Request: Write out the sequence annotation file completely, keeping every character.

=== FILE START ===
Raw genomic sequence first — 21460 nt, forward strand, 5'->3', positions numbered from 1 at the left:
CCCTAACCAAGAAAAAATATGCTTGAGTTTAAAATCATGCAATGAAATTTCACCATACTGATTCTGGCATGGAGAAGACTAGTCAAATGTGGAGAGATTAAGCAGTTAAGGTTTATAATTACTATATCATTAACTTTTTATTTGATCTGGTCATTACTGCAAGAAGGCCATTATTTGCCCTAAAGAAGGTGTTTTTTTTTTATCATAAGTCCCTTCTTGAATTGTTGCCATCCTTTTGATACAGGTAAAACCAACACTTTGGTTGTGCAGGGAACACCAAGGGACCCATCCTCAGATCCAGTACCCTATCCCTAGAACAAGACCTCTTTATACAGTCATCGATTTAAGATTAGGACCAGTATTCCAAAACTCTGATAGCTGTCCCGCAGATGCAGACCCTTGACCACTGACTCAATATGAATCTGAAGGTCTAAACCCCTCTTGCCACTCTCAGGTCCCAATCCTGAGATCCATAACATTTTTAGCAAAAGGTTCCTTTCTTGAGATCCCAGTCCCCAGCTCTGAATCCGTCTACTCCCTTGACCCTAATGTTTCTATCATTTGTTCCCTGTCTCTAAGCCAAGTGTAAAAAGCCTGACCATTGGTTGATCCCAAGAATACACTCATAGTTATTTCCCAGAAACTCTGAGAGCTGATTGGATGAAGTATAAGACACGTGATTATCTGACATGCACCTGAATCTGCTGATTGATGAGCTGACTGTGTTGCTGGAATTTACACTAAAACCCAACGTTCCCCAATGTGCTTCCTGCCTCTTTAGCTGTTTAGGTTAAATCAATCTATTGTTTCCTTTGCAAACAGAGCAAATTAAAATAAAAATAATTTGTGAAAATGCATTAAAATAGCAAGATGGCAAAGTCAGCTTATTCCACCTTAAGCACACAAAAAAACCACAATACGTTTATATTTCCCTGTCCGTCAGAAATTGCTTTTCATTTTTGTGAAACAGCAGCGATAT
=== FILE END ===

Raw genomic sequence first — 21460 nt, forward strand, 5'->3', positions numbered from 1 at the left:
CCCTAACCAAGAAAAAATATGCTTGAGTTTAAAATCATGCAATGAAATTTCACCATACTGATTCTGGCATGGAGAAGACTAGTCAAATGTGGAGAGATTAAGCAGTTAAGGTTTATAATTACTATATCATTAACTTTTTATTTGATCTGGTCATTACTGCAAGAAGGCCATTATTTGCCCTAAAGAAGGTGTTTTTTTTTTATCATAAGTCCCTTCTTGAATTGTTGCCATCCTTTTGATACAGGTAAAACCAACACTTTGGTTGTGCAGGGAACACCAAGGGACCCATCCTCAGATCCAGTACCCTATCCCTAGAACAAGACCTCTTTATACAGTCATCGATTTAAGATTAGGACCAGTATTCCAAAACTCTGATAGCTGTCCCGCAGATGCAGACCCTTGACCACTGACTCAATATGAATCTGAAGGTCTAAACCCCTCTTGCCACTCTCAGGTCCCAATCCTGAGATCCATAACATTTTTAGCAAAAGGTTCCTTTCTTGAGATCCCAGTCCCCAGCTCTGAATCCGTCTACTCCCTTGACCCTAATGTTTCTATCATTTGTTCCCTGTCTCTAAGCCAAGTGTAAAAAGCCTGACCATTGGTTGATCCCAAGAATACACTCATAGTTATTTCCCAGAAACTCTGAGAGCTGATTGGATGAAGTATAAGACACGTGATTATCTGACATGCACCTGAATCTGCTGATTGATGAGCTGACTGTGTTGCTGGAATTTACACTAAAACCCAACGTTCCCCAATGTGCTTCCTGCCTCTTTAGCTGTTTAGGTTAAATCAATCTATTGTTTCCTTTGCAAACAGAGCAAATTAAAATAAAAATAATTTGTGAAAATGCATTAAAATAGCAAGATGGCAAAGTCAGCTTATTCCACCTTAAGCACACAAAAAAACCACAATACGTTTATATTTCCCTGTCCGTCAGAAATTGCTTTTCATTTTTGTGAAACAGCAGCGATAT